Check the CO/dwell (ALWAYS done last!)
    If no luck, check pressures.

  5. #5
    Senior Member Bitsyncmaster's Avatar
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    Removing or plugging the adjustment hole will make a small change to the idling engine but the working idle system should quickly compensate. That is if everything is adjusted properly. Your mixture adjustment may be far off and a cold engine is not adjusting the mixture dynamically via dwell changing.

    1) Is your idle RPM holding at 775 RPM?
    2) Is your frequency valve buzzing? It should buzz with a cold or hot engine.

    You only want to adjust your mixture on a warmed up engine. That is when the lambda system is working to hold the mixture at 1.00 lambda (14.7 AFR).
    Dave M vin 03572
    http://dm-eng.weebly.com/

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    Quote Originally Posted by Bitsyncmaster View Post
    Removing or plugging the adjustment hole will make a small change to the idling engine but the working idle system should quickly compensate. That is if everything is adjusted properly. Your mixture adjustment may be far off and a cold engine is not adjusting the mixture dynamically via dwell changing.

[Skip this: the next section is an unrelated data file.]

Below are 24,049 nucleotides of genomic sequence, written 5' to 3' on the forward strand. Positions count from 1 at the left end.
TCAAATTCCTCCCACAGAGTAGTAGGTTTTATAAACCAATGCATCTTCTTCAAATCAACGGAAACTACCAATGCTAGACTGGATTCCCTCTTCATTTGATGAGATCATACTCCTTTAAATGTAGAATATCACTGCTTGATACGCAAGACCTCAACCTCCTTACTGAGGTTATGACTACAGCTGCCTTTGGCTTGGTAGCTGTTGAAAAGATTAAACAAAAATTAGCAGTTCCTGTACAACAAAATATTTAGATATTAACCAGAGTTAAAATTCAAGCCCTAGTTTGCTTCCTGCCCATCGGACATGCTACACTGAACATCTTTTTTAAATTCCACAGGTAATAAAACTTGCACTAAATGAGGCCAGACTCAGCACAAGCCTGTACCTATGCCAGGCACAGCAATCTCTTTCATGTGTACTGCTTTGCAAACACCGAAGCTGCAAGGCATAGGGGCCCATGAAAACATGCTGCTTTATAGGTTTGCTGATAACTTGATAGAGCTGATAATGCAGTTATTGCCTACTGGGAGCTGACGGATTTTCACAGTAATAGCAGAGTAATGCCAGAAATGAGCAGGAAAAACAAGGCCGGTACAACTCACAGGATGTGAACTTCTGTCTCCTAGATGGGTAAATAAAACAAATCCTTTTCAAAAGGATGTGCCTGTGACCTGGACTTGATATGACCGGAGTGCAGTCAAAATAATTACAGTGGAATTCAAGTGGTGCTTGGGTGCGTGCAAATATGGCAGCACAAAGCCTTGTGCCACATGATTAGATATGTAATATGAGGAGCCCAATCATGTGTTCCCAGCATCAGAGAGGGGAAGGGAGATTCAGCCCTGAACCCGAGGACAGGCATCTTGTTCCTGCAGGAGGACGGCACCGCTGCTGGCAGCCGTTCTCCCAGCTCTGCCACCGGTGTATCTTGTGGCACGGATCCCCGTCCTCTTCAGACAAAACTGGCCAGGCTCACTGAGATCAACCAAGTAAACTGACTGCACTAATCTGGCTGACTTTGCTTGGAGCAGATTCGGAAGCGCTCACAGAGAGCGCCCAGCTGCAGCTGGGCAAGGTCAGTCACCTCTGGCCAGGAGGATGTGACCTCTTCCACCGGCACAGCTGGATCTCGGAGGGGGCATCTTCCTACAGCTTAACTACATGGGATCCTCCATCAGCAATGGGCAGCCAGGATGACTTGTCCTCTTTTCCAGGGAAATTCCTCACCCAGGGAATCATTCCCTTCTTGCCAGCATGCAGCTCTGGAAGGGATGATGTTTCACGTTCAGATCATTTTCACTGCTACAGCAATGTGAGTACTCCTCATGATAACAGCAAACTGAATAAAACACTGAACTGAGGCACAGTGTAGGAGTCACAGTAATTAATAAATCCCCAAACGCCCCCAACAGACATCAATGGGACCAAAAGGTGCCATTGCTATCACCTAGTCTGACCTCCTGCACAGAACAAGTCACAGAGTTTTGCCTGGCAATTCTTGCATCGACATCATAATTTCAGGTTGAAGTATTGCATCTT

1) Is your idle RPM holding at 775 RPM?
    2) Is your frequency valve buzzing? It should buzz with a cold or hot engine.

    You only want to adjust your mixture on a warmed up engine. That is when the lambda system is working to hold the mixture at 1.00 lambda (14.7 AFR).
    Not only must the engine be warmed up, every other adjustment MUST have been done (and done correctly) and any worn, old, tired parts should have been replaced. The mixture adjustment is only then able to be set correctly. Never try to adjust away a problem like vacuum leaks, worn spark plugs, dirty fuel injectors etc. A tiny adjustment has great effect and if you don't know what you are doing it is probably better to leave the mixture screw alone, it's probably closer to correct then you will be turning it to. Especially if the tamper proof plug is still there.
    David Teitelbaum

  7. #7
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    Thanks all